Back to Blog

Letting around the UK: notice periods and evictions

Posted 23/05/2022 by Your Move
Categories: Landlords, Lettings
Living room with sofa

Housing policy is devolved in the UK, meaning each country has the power to make their own lettings regulations.

As a result, some of the rules around letting property can vary wildly between nations and the process for evicting a tenant is just one example of that.

Through the pandemic, each country had different temporary rules that landlords had to stay on top of, and even though things have only recently returned to ‘normal’, permanent changes to the eviction process will soon be made in Wales and England.

So, here’s a summary of the current eviction rules and the changes landlords need to prepare for in the coming months:

England

Currently:

  • If you want to evict a tenant who hasn’t breached their agreement (AST), you can issue a Section 21. You must give at least two months’ notice for them to leave and you don’t have to state a reason.
  • A tenant can’t be evicted within a fixed term unless they’ve breached their agreement, but you can give notice within that term. So, if it’s a 12-month tenancy with a six-month break clause, you can serve a Section 21 any time up to the end of month four, requiring them to leave at the end of month six.
  • If the tenant has breached their agreement, you can issue a Section 8 notice. In that case, you must use the government’s Form 3, specifying the ground(s) on which you’re evicting them. The notice period will vary depending on the ground, but it’s generally between 2 weeks and 2 months. If there’s been illegal activity, no notice is required.

Upcoming changes:

Under the Renters’ Reform Bill, which is expected to progress through Parliament later this year, the Government intends to scrap Section 21. That means landlords in England will no longer be able to evict tenants after the end of a fixed term without giving a specific reason.

At the same time, Section 8 will be reformed to expand and strengthen the grounds for repossession, to make sure landlords can still get their property back when they need to.  

See current government information on Section Notices at the GOV.UK website.

Wales

Currently:

The Section 21 and Section 8 notice procedures are currently the same as in England.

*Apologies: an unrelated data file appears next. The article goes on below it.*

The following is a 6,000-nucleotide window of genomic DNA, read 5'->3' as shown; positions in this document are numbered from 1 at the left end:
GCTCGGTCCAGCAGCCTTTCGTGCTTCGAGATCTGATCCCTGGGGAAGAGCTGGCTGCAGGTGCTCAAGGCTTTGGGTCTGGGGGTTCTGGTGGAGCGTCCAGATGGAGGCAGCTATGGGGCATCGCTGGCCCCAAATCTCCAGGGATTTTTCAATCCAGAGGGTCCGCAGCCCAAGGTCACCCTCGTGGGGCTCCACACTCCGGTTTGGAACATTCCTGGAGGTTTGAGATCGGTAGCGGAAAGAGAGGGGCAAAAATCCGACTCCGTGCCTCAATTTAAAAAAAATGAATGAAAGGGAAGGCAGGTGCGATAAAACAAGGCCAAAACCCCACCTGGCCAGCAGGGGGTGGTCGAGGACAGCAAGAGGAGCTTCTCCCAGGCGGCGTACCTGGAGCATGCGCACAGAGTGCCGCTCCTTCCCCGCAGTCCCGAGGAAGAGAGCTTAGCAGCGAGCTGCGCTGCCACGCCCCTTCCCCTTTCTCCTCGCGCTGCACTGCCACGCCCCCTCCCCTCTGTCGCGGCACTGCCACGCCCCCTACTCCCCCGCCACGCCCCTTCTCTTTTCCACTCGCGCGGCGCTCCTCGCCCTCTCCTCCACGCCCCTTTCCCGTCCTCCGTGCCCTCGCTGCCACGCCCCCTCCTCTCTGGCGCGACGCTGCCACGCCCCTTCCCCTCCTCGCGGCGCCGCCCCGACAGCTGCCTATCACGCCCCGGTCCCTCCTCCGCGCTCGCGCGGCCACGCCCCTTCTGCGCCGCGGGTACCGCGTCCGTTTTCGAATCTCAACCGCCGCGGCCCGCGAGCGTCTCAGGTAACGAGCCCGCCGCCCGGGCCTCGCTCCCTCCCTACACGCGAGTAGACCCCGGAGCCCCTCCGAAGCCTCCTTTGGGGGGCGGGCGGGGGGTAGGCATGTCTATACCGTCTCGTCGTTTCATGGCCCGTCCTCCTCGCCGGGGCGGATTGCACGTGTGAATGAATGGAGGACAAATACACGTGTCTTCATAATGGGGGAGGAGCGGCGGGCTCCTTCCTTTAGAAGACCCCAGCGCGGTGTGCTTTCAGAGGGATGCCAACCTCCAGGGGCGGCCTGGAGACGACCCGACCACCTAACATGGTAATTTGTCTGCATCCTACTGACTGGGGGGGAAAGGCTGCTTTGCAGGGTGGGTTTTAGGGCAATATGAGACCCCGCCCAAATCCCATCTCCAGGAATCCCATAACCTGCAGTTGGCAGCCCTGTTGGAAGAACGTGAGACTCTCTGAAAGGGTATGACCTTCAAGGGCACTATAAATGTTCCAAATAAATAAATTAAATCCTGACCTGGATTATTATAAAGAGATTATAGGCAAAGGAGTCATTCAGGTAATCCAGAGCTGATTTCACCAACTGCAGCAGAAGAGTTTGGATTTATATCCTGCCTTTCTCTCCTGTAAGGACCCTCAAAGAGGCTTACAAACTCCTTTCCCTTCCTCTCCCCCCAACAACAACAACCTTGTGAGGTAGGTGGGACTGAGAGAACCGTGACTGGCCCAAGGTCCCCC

From 15th July 2022:

Changes under the Renting Homes (Wales) Act 2016 come into force. At that point:

  • The Assured Shorthold Tenancy (AST) will be replaced by an ‘occupation contract’ and ‘tenants’ will be known as ‘contract-holders’.
  • Section 21 and Section 8 notices will be scrapped and replaced with similar alternatives.
  • The two-month notice period for a ‘no fault’ eviction will be replaced by a six-month notice, and landlords won’t be able to give notice within the first six months of the contract. Effectively, that means an initial minimum 12-month contract commitment for landlords.
  • If the contract-holder breaches their contract, landlords will have to give a month’s notice. If the breach involves anti-social behaviour or serious rent arrears, the notice period can be shorter.

Further information is available at the Welsh Government website.

Scotland

  • To evict a tenant, you must issue them with a ‘Notice to Leave’ and at least one of the 18 grounds for eviction must apply. That means you can’t ask a tenant to leave without a legally valid reason.
  • If the tenant hasn’t breached their tenancy agreement, you must give them:
    • At least 28 days’ notice if they’ve lived in the property for six months or less
    • At least 84 days’ notice if they’ve lived in the property for more than six months.
  •  If the tenant has breached their tenancy agreement, you must give them 28 days’ notice.

See the mygov.scot website for more information on how to tell your tenant they need to leave your property.

Northern Ireland

  • In all cases, if you want to evict a tenant, you must issue them with a notice to quit in writing. The notice period depends on the length of the tenancy:
    • Five years or less – at least four weeks’ notice
    • More than five years, up to ten years – at least eight weeks’ notice
    • More than ten years – at least 12 weeks’ notice.
  • You cannot issue a notice to quit during the initial term of the tenancy contract unless the tenant has breached the agreement.

More information is available at the nidirect website.

If you have any questions about ending a tenancy, we’re always here to help. Just get in touch with your local Your Move branch and speak to one of the team.

Blog Signup

Get the latest news from Your Move direct to your inbox

Blog Signup

Get the latest news from Your Move direct to your inbox